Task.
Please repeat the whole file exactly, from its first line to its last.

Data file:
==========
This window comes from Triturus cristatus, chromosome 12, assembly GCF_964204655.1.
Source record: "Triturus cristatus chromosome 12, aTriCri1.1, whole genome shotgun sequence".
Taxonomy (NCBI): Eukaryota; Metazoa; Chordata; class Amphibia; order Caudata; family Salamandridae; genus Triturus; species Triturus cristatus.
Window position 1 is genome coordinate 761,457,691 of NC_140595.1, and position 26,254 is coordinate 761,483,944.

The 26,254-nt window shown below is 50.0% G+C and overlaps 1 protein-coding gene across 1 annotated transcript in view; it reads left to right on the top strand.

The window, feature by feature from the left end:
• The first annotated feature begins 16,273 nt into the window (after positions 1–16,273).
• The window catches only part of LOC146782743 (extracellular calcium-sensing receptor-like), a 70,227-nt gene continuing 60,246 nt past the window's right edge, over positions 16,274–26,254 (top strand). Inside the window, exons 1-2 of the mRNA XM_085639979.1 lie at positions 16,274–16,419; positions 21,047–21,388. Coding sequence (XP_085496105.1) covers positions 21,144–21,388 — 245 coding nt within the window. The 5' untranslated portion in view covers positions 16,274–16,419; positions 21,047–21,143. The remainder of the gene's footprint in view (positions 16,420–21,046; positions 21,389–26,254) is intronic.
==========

This window comes from Triturus cristatus, chromosome 12, assembly GCF_964204655.1.
Source record: "Triturus cristatus chromosome 12, aTriCri1.1, whole genome shotgun sequence".
Taxonomy (NCBI): Eukaryota; Metazoa; Chordata; class Amphibia; order Caudata; family Salamandridae; genus Triturus; species Triturus cristatus.
Window position 1 is genome coordinate 761,457,691 of NC_140595.1, and position 26,254 is coordinate 761,483,944.

The 26,254-nt window shown below is 50.0% G+C and overlaps 1 protein-coding gene across 1 annotated transcript in view; it reads left to right on the top strand.

The window, feature by feature from the left end:
• The first annotated feature begins 16,273 nt into the window (after positions 1–16,273).
• The window catches only part of LOC146782743 (extracellular calcium-sensing receptor-like), a 70,227-nt gene continuing 60,246 nt past the window's right edge, over positions 16,274–26,254 (top strand). Inside the window, exons 1-2 of the mRNA XM_085639979.1 lie at positions 16,274–16,419; positions 21,047–21,388. Coding sequence (XP_085496105.1) covers positions 21,144–21,388 — 245 coding nt within the window. The 5' untranslated portion in view covers positions 16,274–16,419; positions 21,047–21,143. The remainder of the gene's footprint in view (positions 16,420–21,046; positions 21,389–26,254) is intronic.